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The midterms’ winners and losers — and why the ‘giddy’ White House should worry - Jonathan Turley


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NY Post

The midterm elections proved captivating as one followed races district by district throughout the night. The true winners and losers, however, go beyond the individual officeholders.

Legally, there are both individuals and institutions that could see significant changes with the new division of power in Washington. While the White House was reportedly “giddy and gleeful” with the results, Democrats likely lost the House and could still lose the Senate.

Despite the rivaling predictions of red waves and blue walls, the night showed what was always abundantly clear: We are still a deeply divided country. Congress will reflect that division in terms of power distribution — and that may be a good thing.


Constitutionalism: The last two years have seen frontal assaults on constitutional values ranging from separation of powers to free speech. Democrats applauded, for example, as President Joe Biden unilaterally waived roughly $500 billion in loans owed to the American people. While courts repeatedly found Biden to have violated the Constitution, Congress remained conspicuously silent even as it joined the president in declaring Republicans threats to the Constitution.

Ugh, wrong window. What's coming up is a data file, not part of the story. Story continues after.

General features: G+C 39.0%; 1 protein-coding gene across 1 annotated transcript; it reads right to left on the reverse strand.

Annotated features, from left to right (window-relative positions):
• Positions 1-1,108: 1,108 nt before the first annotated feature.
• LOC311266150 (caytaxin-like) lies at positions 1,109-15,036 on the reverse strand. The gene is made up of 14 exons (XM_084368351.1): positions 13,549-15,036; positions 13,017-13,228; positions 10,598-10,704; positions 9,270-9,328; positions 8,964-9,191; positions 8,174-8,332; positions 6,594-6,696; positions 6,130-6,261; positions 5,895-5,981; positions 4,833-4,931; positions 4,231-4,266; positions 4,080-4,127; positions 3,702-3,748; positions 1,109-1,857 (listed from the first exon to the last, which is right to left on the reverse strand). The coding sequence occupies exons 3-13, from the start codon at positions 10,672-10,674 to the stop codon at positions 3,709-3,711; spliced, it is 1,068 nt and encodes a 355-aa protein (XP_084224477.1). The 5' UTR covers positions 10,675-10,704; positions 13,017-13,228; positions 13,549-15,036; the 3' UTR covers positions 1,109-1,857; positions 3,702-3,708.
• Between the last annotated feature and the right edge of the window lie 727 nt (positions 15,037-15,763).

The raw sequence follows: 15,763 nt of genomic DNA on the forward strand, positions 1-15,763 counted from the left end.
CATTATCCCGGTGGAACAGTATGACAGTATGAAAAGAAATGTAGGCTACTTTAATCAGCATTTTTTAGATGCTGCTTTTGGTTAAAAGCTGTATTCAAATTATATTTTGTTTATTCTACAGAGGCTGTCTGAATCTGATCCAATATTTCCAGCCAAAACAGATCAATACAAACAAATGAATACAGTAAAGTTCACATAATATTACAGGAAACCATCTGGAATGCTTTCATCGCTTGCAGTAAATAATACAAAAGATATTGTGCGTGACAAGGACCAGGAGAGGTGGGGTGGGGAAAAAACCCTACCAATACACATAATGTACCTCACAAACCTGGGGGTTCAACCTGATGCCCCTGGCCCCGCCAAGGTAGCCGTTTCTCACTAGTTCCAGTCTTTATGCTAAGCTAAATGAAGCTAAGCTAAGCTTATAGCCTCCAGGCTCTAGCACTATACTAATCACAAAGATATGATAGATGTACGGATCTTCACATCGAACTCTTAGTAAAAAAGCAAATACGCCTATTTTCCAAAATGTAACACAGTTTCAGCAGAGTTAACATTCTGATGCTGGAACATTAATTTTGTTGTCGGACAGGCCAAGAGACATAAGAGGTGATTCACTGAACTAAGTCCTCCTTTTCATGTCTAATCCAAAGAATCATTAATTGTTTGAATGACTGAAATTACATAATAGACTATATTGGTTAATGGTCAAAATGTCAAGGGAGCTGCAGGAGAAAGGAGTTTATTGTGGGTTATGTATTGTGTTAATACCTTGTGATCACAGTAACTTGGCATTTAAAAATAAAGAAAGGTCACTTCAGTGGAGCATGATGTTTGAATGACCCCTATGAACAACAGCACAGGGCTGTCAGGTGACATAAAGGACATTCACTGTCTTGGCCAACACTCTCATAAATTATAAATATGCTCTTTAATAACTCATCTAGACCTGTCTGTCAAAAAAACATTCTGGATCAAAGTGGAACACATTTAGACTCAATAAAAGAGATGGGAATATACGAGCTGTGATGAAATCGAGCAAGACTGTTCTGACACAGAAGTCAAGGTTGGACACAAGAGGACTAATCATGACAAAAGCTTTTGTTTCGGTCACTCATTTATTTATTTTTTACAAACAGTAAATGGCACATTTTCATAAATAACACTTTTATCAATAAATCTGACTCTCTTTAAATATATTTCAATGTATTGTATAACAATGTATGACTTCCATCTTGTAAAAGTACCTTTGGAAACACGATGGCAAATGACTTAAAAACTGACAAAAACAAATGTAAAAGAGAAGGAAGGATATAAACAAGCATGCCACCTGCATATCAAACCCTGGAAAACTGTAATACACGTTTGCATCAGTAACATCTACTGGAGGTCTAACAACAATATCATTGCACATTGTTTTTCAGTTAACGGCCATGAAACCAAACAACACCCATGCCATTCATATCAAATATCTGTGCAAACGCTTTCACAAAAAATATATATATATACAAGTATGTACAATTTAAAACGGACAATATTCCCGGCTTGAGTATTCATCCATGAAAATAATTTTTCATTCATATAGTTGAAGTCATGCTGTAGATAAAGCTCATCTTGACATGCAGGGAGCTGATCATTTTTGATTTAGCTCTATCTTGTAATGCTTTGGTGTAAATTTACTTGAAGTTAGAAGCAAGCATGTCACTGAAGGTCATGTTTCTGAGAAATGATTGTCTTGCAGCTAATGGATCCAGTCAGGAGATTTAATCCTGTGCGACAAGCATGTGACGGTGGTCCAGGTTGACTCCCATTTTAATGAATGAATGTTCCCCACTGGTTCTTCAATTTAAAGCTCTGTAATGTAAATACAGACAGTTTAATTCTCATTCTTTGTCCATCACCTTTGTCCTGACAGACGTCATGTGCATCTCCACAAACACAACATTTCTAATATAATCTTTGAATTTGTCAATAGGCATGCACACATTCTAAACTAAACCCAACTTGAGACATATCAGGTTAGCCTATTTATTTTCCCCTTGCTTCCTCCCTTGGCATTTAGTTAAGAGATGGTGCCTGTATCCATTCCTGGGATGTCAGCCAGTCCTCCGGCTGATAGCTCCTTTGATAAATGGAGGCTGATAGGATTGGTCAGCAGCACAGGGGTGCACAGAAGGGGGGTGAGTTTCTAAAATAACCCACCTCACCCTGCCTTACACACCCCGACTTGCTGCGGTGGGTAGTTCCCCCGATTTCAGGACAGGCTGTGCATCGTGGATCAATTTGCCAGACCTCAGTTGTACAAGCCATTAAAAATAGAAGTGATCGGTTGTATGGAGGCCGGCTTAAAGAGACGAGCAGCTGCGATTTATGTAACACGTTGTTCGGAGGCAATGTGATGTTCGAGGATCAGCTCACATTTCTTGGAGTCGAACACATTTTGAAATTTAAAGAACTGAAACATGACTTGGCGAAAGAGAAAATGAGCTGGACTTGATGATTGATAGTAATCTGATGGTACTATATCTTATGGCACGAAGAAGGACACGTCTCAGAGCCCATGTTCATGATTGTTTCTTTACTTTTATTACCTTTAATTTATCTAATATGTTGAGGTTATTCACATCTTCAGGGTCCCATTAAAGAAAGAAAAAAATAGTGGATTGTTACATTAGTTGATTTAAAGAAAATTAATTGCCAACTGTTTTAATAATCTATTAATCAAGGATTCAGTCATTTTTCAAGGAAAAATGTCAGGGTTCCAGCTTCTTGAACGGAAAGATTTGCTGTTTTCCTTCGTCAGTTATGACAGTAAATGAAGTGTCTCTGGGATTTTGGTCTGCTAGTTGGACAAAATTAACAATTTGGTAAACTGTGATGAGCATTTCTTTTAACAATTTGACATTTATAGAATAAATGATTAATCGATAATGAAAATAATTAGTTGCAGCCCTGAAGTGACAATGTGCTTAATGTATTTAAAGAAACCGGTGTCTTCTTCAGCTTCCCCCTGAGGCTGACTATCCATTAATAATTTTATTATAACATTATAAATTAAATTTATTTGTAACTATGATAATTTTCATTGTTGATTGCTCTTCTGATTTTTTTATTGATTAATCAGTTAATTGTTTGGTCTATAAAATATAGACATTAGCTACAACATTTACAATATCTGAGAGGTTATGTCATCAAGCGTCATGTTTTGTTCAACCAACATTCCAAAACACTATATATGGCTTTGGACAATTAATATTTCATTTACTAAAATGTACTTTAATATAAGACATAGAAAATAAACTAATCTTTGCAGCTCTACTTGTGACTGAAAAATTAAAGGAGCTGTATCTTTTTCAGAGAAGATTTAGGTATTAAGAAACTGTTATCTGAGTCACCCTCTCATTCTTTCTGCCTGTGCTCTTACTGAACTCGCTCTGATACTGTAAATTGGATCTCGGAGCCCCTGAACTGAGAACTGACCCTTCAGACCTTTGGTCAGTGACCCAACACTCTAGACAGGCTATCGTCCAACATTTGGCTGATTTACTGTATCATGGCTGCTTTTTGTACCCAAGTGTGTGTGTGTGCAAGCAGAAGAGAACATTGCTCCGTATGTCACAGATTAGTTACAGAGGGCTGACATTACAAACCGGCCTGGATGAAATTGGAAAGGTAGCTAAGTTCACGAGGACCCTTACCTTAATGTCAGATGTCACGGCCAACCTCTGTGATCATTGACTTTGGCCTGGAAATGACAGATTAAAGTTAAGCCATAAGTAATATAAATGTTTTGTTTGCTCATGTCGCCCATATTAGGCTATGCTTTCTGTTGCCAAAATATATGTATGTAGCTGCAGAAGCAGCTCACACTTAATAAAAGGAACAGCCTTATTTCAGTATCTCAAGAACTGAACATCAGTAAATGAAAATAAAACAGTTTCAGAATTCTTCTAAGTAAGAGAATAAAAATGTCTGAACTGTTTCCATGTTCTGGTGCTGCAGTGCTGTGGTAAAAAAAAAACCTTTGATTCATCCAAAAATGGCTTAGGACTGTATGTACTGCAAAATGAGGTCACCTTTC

In an August New York Times column, “The Constitution Is Broken and Should Not Be Reclaimed,” law professors Ryan D. Doerfler of Harvard and Samuel Moyn of Yale called for our founding charter to be “radically altered” to “reclaim America from constitutionalism.” It’s safe to say voters effectively reclaimed constitutionalism from such extremist voices.:snip:

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